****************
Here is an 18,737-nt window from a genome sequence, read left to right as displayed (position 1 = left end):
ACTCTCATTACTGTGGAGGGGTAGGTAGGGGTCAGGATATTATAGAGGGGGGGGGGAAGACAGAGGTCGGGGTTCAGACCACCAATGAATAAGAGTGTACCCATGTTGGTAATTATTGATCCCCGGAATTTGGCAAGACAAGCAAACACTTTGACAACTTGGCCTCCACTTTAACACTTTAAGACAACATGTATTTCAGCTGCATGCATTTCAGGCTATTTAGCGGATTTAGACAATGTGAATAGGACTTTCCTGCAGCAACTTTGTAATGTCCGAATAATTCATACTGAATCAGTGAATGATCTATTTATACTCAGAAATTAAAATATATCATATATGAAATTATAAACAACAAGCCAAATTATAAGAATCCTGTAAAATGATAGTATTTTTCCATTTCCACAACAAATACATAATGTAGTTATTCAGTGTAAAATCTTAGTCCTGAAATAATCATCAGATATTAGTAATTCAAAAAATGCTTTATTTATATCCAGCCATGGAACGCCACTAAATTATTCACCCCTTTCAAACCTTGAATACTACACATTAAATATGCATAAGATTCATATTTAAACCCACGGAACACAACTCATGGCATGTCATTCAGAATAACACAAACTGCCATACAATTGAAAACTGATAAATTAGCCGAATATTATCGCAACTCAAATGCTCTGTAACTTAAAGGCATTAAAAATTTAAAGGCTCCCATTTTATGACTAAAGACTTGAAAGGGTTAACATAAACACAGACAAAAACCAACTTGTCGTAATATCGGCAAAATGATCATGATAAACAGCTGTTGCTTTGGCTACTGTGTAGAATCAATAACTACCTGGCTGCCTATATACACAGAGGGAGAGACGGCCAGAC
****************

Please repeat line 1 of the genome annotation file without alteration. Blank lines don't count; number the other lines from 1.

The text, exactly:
Here is an 18,737-nt window from a genome sequence, read left to right as displayed (position 1 = left end):